For what it’s worth, I had a couple rough days this week. Nothing earth-shattering. I didn’t lose my job or any friends. I didn’t break a bone or drop some priceless personal artifact. Newp. Nothing that would register on the scale of painful loss. But there was a moment when I pondered walking away from everything I know.
The two things I dread the most are days when I’m looking for an exit strategy and the days where it seems like color has disappeared from, well … everything.
Last year there were a string of days where it seemed like color had drained out of the whole city of Auburn. I drove through town and everyone looked sad. Nothing popped. People looked tired and empty. The greens weren’t green, the blues weren’t blue. And all the yellow of memory, was gone altogether. Pretty sure I was projecting, but it was a hard few days.
So this week when things seemed particularly challenging, I sought out some comfort.
Comfort. Now there’s a thing that wears a lot of hats …
I started thinking about the things that used to comfort me growing up. Food was always like the big easy. If I needed to feel better, there was always cooked vanilla pudding. Or vanilla ice cream with chocolate sauce that we enjoyed most nights while watching Mod Squad, or Room 222 or Get Smart. Most mornings mom made oatmeal or Malt-o-Meal or we had cold cereal, but SOME mornings, she made the best dollar size pancakes. In fact, even in high school, my friend who picked me up for school would arrive early on pancake day.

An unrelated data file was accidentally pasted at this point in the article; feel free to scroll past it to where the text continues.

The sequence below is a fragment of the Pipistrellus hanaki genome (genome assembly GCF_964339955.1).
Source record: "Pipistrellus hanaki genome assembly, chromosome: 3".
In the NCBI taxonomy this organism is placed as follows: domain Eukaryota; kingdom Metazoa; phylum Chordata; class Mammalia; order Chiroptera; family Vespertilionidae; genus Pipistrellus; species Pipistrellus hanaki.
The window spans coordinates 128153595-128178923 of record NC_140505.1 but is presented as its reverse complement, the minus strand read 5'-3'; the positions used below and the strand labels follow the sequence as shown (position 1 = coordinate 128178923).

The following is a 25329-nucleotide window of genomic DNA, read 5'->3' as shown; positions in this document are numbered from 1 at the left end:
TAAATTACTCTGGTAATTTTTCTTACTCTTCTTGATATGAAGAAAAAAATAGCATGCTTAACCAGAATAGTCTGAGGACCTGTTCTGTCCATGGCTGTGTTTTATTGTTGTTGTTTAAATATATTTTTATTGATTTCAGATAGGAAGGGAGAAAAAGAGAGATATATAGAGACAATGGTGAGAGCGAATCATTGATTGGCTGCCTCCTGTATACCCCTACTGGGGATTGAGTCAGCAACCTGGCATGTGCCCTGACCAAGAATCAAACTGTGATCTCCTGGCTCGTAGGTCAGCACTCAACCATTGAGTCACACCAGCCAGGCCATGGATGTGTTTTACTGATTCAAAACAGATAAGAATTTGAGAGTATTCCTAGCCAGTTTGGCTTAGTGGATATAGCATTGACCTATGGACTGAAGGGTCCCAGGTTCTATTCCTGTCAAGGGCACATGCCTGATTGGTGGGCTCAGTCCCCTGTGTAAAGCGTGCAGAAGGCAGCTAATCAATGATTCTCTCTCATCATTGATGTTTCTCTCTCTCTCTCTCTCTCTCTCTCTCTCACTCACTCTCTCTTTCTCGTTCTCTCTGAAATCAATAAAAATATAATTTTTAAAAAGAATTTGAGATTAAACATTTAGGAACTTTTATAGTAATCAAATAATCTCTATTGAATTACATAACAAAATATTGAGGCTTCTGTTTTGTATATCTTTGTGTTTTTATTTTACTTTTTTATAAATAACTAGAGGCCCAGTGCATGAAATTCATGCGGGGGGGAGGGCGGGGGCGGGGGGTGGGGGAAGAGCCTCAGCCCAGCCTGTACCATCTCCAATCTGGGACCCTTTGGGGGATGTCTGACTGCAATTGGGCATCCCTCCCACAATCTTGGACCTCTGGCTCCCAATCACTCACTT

Comfort food : Campbell’s Tomato Soup with lots of butter and black pepper. Cream puffs (filled with that cooked vanilla pudding). Hamburger pizza, where the hamburger is the crust and the filling is sharp cheddar cheese and thick-sliced olives. Tuna-noodle casserole with lots of melted cheddar and no peas. Grilled cheese sandwiches (comfort=cheese, apparently) and simmered-all-day homemade spaghetti sauce. There is probably nothing more comforting than Mom’s chocolate chip cookies. I’ve tried to make them myself, with her recipe, but they never taste the same. She still makes them today and they still taste like love.
But there are other comforting things. I remember how much I loved our long drives home from Lake Tapps or Ballard. There is something about the hum of the station wagon, flickering lights and the bumps of the road. I either fell fast asleep or I was in that state between sleep and dream. I loved it. And some nights I pretended to be asleep so Dad would carry me into the house and upstairs to bed. Comfort.
My grandmother used to get “pinches” of sugar from our cheeks. My Mom carried on that tradition with Natalie and I even took a turn at “cheek-pincher” with Blake on a wonderful trip to Maui with the family . In fact, the comfort things of my childhood found their sweet, mesmerizing way into our time with Nat & Blake often. On that same trip, “calm and coral” was born. It was just a whispered phrase that calmed the kids down, then led to giggles and full-on laughter. As they grew older, our comfort was found in the dim light of their wildly colorful room and “relaxation”. It was my own meditation technique that would lead them into deep sleep. They would ask for it every sleep-over. It’s one of many things I miss so much.
But here is the most comforting thing I know :
” making rainbows”
I think we may have called it something different when I was young. ” Making circles” seems to be familiar.
Fingertips to the back.
Fingertips swirling on the belly.
Fingertips to the softest curves on a face.
The lightest, softest touch. There is something about this gentle human contact that creates waves of comfort. It is honoring another. Asking for it, honors ourselves.
I’m looking ahead to a new week. A week that celebrates whatever colors I can find. A week that finds me nesting, or at least content. A week that I can celebrate the connections made during my work day and ignore the nonsense that makes me want to take a long drive away from Bellevue in the hour between 6 and 7. I’m hopeful that my aches and pains will find new relief and my new food plan will begin to help, rather than harm, me. I’m looking ahead and I’m hopeful. I’ll imagine “rainbows” and relax into all that is ..